¶ 160. I. THE NATURAL WORLD
All creation is the Lord’s, and we are responsible for the ways in which we use and abuse it. Water, air, soil, minerals, energy resources, plants, animal life, and space are to be valued and conserved because they are God’s creation and not solely because they are useful to human beings. God has granted us stewardship of creation. We should meet these stewardship duties through acts of loving care and respect. Economic, political, social, and technological developments have increased our human numbers, and lengthened and enriched our lives. However, these developments have led to regional defoliation, dramatic extinction of species, massive human suffering, overpopulation, and misuse and overconsumption of natural and nonrenewable resources, particularly by industrialized societies. This continued course of action jeopardizes the natural heritage that God has entrusted to all generations. Therefore, let us recognize the responsibility of the church and its members to place a high priority on changes in economic, political, social, and technological lifestyles to support a more ecologically equitable and sustainable world leading to a higher quality of life for all of God’s creation.
A) Water, Air, Soil, Minerals, Plants-We support and encourage social policies that serve to reduce and control the creation of industrial byproducts and waste; facilitate the safe processing and disposal of toxic and nuclear waste and move toward the elimination of both; encourage reduction of municipal waste; provide for appropriate recycling and disposal of municipal waste; and assist the cleanup of polluted air, water, and soil. We call for the preservation of old-growth forests and other irreplaceable natural treasures, as well as preservation of endangered plant species. We support measures designed to maintain and restore natural ecosystems. We support policies that develop alternatives to chemicals used for growing, processing, and preserving food, and we strongly urge adequate research into their effects upon God’s creation prior to utilization. We urge development of international agreements concerning equitable utilization of the world’s resources for human benefit so long as the integrity of the earth is maintained.
B) Energy Resources Utilization-Affirming the inherent value of nonhuman creation, we support and encourage social policies that are directed toward rational and restrained transformation of parts of the nonhuman world into energy for human usage and that de-emphasize or eliminate energy-producing technologies that endanger the health, the safety, and even the existence of the present and future human and nonhuman creation. Further, we urge wholehearted support of the conservation of energy and responsible development of all energy resources, with special concern for the development of renewable energy sources, that the goodness of the earth may be affirmed.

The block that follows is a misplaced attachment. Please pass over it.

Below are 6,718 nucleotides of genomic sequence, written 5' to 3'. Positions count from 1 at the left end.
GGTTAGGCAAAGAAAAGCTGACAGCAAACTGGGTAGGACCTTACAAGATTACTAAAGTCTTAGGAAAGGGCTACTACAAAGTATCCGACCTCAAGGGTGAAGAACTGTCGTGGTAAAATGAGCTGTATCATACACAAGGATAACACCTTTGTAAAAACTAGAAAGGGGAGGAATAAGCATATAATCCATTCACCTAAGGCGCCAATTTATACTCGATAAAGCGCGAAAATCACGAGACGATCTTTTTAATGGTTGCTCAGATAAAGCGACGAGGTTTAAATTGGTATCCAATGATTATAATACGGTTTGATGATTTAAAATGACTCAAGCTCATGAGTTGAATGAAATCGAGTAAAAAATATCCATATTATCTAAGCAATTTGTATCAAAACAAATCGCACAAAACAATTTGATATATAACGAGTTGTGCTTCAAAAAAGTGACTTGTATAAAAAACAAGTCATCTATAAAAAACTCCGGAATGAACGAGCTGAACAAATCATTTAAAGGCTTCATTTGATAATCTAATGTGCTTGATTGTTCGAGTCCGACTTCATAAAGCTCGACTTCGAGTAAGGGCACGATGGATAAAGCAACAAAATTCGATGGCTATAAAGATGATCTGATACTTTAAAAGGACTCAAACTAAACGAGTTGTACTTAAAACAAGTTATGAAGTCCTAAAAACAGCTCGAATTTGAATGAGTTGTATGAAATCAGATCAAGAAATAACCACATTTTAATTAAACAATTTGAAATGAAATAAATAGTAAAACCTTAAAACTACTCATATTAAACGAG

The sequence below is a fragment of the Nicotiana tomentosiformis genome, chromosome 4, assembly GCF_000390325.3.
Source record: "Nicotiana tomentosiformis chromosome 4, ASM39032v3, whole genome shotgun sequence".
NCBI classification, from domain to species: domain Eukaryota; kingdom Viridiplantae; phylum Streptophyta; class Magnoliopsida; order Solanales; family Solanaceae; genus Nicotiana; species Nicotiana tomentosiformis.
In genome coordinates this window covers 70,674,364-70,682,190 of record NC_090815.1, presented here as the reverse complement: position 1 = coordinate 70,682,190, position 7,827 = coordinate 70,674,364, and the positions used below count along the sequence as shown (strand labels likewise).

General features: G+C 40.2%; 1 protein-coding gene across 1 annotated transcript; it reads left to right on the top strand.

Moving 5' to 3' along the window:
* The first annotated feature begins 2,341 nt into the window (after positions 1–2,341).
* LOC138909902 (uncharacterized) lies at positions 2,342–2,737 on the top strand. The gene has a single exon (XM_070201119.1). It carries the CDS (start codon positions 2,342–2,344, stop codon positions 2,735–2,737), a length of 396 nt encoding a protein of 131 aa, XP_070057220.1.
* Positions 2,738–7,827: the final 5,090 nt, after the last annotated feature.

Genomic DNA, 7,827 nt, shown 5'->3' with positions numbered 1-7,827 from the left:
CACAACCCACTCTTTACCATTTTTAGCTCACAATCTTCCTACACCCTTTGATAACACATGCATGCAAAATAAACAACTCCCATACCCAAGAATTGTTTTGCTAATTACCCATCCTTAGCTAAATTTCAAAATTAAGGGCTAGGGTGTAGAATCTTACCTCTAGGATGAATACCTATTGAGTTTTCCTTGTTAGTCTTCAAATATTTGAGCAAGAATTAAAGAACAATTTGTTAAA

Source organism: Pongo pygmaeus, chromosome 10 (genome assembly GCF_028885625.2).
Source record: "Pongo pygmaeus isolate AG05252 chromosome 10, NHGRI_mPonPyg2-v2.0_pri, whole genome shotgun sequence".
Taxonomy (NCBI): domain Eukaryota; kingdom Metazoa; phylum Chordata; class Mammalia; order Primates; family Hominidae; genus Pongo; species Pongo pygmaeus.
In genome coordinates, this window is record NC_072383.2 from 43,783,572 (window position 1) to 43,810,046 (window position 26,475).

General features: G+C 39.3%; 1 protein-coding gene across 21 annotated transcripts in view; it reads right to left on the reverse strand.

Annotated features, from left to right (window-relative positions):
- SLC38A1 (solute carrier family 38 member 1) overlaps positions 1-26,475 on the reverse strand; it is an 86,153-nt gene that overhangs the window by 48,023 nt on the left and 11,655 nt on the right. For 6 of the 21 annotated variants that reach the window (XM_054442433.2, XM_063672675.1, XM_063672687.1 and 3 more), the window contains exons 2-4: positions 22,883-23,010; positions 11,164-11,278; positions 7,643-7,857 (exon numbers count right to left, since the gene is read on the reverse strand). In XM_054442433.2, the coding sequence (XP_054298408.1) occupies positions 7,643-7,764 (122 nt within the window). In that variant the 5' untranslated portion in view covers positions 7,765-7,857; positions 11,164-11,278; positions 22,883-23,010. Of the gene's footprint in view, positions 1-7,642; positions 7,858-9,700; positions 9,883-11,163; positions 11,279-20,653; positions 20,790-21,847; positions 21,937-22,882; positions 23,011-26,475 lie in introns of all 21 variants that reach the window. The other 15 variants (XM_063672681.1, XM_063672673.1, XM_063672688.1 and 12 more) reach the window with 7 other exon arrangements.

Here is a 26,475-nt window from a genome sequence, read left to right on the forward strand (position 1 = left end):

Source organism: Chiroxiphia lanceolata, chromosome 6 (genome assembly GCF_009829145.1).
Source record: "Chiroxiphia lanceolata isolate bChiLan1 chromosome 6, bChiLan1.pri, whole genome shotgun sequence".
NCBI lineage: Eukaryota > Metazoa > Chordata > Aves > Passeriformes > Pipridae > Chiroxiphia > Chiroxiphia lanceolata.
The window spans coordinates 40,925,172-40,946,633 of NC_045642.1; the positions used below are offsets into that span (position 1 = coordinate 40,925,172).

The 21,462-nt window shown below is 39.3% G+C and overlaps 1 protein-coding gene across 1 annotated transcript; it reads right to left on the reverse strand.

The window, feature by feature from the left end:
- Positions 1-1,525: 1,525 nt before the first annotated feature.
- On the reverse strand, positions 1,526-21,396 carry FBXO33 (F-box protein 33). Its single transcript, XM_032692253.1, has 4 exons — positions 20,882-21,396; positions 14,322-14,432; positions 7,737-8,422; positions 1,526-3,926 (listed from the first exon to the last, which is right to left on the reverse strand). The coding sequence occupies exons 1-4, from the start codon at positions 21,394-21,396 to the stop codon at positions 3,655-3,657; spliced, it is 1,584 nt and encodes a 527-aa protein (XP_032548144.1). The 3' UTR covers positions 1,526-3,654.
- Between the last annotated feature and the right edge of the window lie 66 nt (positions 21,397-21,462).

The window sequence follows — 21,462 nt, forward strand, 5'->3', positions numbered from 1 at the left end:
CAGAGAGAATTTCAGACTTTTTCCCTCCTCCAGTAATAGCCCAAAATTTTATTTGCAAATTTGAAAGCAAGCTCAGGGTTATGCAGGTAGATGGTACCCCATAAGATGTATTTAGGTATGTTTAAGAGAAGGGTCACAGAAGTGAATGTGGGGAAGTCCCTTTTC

C) Animal Life-We support regulations that protect the life and health of animals, including those ensuring the humane treatment of pets and other domestic animals, animals used in research, and the painless slaughtering of meat animals, fish, and fowl. We encourage the preservation of all animal species including those threatened with extinction.
D) Space-The universe, known and unknown, is the creation of God and is due the respect we are called to give the earth.
E) Science and Technology-We recognize science as a legitimate interpretation of God’s natural world. We affirm the validity of the claims of science in describing the natural world, although we preclude science from making authoritative claims about theological issues. We recognize technology as a legitimate use of God’s natural world when such use enhances human life and enables all of God’s children to develop their God-given creative potential without violating our ethical convictions about the relationship of humanity to the natural world.
In acknowledging the important roles of science and technology, however, we also believe that theological understandings of human experience are crucial to a full understanding of the place of humanity in the universe. Science and theology are complementary rather than mutually incompatible. We therefore encourage dialogue between the scientific and theological communities and seek the kind of participation that will enable humanity to sustain life on earth and, by God’s grace, increase the quality of our common lives together.
F) Food Safety-We support policies that protect the food supply and that ensure the public’s right to know the content of the foods they are eating. We call for rigorous inspections and controls on the biological safety of all foodstuffs intended for human consumption. We urge independent testing for chemical residues in food, and the removal from the market of foods contaminated with potentially hazardous levels of pesticides, herbicides, or fungicides; drug residues from animal antibiotics, steroids, or hormones; contaminants due to pollution that are carried by air, soil, or water from incinerator plants or other industrial operations. We call for clear labeling of all processed or altered foods, with premarket safety testing required. We oppose weakening the standards for organic foods. We call for policies that encourage and support a gradual transition to sustainable and organic agriculture.